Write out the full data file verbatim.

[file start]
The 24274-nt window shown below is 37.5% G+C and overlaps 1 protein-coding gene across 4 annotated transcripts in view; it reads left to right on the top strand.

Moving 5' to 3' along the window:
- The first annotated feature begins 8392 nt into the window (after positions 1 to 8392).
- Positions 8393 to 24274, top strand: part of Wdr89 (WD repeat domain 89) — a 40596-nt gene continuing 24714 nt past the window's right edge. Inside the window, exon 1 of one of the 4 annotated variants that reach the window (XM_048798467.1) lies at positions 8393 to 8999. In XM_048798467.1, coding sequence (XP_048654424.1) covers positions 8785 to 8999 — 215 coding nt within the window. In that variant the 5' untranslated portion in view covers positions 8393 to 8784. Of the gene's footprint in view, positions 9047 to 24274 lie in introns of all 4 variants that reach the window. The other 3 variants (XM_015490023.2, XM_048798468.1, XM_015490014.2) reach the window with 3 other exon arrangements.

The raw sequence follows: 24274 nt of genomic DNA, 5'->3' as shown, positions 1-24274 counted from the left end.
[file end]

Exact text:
The 24274-nt window shown below is 37.5% G+C and overlaps 1 protein-coding gene across 4 annotated transcripts in view; it reads left to right on the top strand.

Moving 5' to 3' along the window:
- The first annotated feature begins 8392 nt into the window (after positions 1 to 8392).
- Positions 8393 to 24274, top strand: part of Wdr89 (WD repeat domain 89) — a 40596-nt gene continuing 24714 nt past the window's right edge. Inside the window, exon 1 of one of the 4 annotated variants that reach the window (XM_048798467.1) lies at positions 8393 to 8999. In XM_048798467.1, coding sequence (XP_048654424.1) covers positions 8785 to 8999 — 215 coding nt within the window. In that variant the 5' untranslated portion in view covers positions 8393 to 8784. Of the gene's footprint in view, positions 9047 to 24274 lie in introns of all 4 variants that reach the window. The other 3 variants (XM_015490023.2, XM_048798468.1, XM_015490014.2) reach the window with 3 other exon arrangements.

The raw sequence follows: 24274 nt of genomic DNA, 5'->3' as shown, positions 1-24274 counted from the left end.